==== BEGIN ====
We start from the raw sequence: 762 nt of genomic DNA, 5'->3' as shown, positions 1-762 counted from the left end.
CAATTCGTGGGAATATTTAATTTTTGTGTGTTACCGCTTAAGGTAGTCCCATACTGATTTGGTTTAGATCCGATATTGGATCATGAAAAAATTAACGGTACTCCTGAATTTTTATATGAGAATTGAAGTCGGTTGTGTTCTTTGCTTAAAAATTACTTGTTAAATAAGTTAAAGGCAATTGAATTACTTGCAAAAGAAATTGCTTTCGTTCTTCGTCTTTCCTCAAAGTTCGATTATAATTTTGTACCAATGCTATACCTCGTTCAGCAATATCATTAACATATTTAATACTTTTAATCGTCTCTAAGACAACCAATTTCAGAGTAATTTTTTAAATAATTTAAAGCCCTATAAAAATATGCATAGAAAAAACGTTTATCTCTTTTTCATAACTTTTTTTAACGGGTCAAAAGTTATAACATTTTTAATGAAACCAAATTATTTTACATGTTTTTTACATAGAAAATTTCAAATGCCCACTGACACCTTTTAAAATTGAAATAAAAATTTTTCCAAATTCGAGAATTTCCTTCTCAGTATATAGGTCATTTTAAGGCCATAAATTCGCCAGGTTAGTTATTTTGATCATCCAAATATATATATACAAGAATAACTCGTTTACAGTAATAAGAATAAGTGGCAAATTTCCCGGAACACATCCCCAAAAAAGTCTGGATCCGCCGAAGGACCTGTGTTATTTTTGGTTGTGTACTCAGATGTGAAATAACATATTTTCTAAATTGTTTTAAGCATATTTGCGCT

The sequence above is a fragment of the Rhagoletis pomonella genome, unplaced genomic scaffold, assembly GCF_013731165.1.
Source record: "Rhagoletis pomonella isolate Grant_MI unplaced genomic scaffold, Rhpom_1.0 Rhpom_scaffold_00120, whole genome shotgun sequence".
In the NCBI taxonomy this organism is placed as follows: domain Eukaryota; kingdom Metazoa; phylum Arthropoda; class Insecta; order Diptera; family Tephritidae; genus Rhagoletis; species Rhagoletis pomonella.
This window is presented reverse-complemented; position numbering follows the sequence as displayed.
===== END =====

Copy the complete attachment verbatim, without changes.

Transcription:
We start from the raw sequence: 762 nt of genomic DNA, 5'->3' as shown, positions 1-762 counted from the left end.
CAATTCGTGGGAATATTTAATTTTTGTGTGTTACCGCTTAAGGTAGTCCCATACTGATTTGGTTTAGATCCGATATTGGATCATGAAAAAATTAACGGTACTCCTGAATTTTTATATGAGAATTGAAGTCGGTTGTGTTCTTTGCTTAAAAATTACTTGTTAAATAAGTTAAAGGCAATTGAATTACTTGCAAAAGAAATTGCTTTCGTTCTTCGTCTTTCCTCAAAGTTCGATTATAATTTTGTACCAATGCTATACCTCGTTCAGCAATATCATTAACATATTTAATACTTTTAATCGTCTCTAAGACAACCAATTTCAGAGTAATTTTTTAAATAATTTAAAGCCCTATAAAAATATGCATAGAAAAAACGTTTATCTCTTTTTCATAACTTTTTTTAACGGGTCAAAAGTTATAACATTTTTAATGAAACCAAATTATTTTACATGTTTTTTACATAGAAAATTTCAAATGCCCACTGACACCTTTTAAAATTGAAATAAAAATTTTTCCAAATTCGAGAATTTCCTTCTCAGTATATAGGTCATTTTAAGGCCATAAATTCGCCAGGTTAGTTATTTTGATCATCCAAATATATATATACAAGAATAACTCGTTTACAGTAATAAGAATAAGTGGCAAATTTCCCGGAACACATCCCCAAAAAAGTCTGGATCCGCCGAAGGACCTGTGTTATTTTTGGTTGTGTACTCAGATGTGAAATAACATATTTTCTAAATTGTTTTAAGCATATTTGCGCT

The sequence above is a fragment of the Rhagoletis pomonella genome, unplaced genomic scaffold, assembly GCF_013731165.1.
Source record: "Rhagoletis pomonella isolate Grant_MI unplaced genomic scaffold, Rhpom_1.0 Rhpom_scaffold_00120, whole genome shotgun sequence".
In the NCBI taxonomy this organism is placed as follows: domain Eukaryota; kingdom Metazoa; phylum Arthropoda; class Insecta; order Diptera; family Tephritidae; genus Rhagoletis; species Rhagoletis pomonella.
This window is presented reverse-complemented; position numbering follows the sequence as displayed.